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Alex West

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  1. Alex You clearly know more about UV than I do! Looking back at the Internet source I used, it was only 24 hours and I used an "ordinary" 15W Energy Saving Black Light bulb. I figured that whilst UVC was "best" I could use an ordinary source and simply soak teh bellows for longer. I didn't get anywhere near the light when it was operational as it was shielded in the bellows Alex West
  2. A friend of mine had a Wheatstone duet which she said was totally unplayable be]cause of the mould inside the bellows. She said she was prepared to have new bellows made if that would solve the problem but before she took that step, could I do something about it. She is very sensitive to dust and allergens so whilst I couldn't detect or smell anything, I gave it a go. I wiped the entire bellows internally with a bathroom mould & mildew cleaner - not wet, just a damp cloth to avoid (or minimnise) any softening of the bellows glue. I then exposed the inside of the bellows to a UV light for 48 hours (suspended a UV bulb inside the open bellows in the garage). Finally, I stuck a piece of ac tivaterd charcoal filter inside the bellows so that air would "wash" through it as she played. This all seemed to do the trick and my "customer" said she could now play it without discomfort. I'd be interested in more professional opinions but some of this may work for you? Alex West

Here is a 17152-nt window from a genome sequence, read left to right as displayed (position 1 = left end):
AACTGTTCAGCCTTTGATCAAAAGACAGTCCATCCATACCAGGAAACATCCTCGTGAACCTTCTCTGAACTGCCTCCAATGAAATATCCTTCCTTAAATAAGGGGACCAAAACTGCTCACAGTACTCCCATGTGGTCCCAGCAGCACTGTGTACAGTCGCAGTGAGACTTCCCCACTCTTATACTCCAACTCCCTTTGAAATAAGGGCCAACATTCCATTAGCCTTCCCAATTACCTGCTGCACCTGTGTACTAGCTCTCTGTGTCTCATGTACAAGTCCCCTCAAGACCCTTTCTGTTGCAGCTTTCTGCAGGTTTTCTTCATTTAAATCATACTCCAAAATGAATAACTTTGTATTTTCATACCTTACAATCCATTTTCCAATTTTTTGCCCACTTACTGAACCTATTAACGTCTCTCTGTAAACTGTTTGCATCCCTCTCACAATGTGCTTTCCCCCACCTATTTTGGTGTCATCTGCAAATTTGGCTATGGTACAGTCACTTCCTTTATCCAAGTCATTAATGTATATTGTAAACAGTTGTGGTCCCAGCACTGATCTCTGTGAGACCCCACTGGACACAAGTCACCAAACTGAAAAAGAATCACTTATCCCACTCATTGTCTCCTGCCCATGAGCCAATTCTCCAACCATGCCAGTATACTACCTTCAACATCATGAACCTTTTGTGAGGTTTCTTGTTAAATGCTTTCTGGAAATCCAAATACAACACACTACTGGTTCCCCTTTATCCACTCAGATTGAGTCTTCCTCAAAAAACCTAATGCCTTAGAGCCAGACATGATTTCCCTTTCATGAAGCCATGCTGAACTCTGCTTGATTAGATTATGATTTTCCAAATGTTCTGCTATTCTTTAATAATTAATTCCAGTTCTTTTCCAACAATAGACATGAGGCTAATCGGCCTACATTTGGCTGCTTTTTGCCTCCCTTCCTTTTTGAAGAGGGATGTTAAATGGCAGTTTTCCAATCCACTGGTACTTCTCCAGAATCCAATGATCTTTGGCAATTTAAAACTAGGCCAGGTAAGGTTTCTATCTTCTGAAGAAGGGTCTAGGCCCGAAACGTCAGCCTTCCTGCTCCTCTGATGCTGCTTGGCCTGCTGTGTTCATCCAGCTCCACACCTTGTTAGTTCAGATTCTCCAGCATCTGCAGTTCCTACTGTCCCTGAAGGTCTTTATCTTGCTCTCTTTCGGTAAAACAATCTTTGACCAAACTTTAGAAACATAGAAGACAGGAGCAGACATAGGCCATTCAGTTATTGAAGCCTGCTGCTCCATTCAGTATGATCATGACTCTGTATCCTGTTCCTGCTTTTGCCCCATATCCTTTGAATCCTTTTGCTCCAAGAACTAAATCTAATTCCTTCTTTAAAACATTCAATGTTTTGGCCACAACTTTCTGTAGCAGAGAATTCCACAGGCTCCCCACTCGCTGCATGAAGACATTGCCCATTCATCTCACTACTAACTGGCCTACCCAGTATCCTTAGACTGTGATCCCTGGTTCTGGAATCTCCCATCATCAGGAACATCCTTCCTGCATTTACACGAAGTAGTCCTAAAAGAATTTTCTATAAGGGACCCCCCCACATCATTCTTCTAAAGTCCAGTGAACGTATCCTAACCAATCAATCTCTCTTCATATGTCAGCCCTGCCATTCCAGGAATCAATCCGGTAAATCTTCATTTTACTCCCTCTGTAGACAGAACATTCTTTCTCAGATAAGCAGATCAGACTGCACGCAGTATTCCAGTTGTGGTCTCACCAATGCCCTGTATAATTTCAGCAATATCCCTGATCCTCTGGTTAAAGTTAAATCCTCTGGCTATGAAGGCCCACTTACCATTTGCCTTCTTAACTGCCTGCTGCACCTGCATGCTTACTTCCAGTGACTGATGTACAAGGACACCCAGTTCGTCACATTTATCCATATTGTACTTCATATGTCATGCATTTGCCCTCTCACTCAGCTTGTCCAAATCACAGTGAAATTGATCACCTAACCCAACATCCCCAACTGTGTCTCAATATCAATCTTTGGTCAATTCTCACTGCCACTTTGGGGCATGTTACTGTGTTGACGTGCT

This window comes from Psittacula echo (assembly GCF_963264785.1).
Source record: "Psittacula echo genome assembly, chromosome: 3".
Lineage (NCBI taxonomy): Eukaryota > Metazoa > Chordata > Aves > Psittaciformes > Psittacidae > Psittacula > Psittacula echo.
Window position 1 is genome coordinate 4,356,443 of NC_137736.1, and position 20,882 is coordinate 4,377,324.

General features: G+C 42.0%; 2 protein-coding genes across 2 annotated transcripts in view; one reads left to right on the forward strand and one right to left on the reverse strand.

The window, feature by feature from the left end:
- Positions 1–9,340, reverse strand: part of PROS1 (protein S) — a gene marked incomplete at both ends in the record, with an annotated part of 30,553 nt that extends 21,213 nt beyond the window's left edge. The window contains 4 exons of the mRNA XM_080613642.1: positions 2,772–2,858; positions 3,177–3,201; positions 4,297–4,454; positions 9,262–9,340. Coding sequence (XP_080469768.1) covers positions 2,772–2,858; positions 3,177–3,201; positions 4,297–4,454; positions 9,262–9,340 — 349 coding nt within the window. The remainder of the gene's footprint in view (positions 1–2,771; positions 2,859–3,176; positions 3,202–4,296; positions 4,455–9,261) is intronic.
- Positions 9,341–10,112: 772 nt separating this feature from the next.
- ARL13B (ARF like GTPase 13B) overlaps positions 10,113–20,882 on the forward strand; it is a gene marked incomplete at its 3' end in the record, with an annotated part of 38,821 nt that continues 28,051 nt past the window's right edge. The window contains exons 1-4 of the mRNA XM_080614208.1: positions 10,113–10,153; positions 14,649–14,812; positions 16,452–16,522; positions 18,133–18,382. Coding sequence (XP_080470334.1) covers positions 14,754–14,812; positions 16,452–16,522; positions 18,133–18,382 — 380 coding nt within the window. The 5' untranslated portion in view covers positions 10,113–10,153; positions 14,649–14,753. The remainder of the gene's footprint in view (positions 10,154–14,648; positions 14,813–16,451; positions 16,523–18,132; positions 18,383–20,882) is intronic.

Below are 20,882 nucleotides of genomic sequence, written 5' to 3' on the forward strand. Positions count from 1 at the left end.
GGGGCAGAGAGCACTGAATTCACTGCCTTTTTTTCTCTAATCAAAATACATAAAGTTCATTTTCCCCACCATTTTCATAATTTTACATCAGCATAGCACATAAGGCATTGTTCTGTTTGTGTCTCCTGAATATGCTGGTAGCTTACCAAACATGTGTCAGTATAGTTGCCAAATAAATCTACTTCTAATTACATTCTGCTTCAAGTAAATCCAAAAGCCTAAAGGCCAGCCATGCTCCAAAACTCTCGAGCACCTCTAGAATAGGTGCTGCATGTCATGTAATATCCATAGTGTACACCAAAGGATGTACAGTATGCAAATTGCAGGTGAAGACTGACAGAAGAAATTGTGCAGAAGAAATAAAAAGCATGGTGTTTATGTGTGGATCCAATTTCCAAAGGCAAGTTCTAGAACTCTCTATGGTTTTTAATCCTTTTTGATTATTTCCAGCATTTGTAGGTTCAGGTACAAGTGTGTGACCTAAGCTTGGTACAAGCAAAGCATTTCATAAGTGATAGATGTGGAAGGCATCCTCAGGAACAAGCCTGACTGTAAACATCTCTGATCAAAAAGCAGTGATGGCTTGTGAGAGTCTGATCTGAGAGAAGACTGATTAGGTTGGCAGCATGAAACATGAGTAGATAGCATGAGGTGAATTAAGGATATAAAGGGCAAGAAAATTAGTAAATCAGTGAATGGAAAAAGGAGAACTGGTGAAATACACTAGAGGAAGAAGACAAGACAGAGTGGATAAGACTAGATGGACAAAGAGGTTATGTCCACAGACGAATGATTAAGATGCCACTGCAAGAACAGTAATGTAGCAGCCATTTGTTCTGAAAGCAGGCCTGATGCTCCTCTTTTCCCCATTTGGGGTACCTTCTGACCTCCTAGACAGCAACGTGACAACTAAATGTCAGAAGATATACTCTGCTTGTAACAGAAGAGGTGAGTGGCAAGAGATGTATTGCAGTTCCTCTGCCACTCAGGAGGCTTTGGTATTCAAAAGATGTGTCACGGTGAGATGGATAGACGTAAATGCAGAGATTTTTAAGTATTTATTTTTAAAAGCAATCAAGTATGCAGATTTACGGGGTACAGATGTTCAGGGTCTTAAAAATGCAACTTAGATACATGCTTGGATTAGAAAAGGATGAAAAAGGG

3. I wasn't aware that Steve made instruments which were 7 1/4" across the flats - unless you're referring to an octagonal instruments but even those (on the C Wheatstone website) are only 6 3/4" across the flats and only have 40 buttons? Is this is a vintage instrument of some kind perhaps? I'd love to see pictures - e mail is alex at westlord dot co dot uk. I've a 47 key vintage Wheatstone which is 6 1/2" AF - that's pretty big and certainly feels bigger than a standard Jeffries Alex West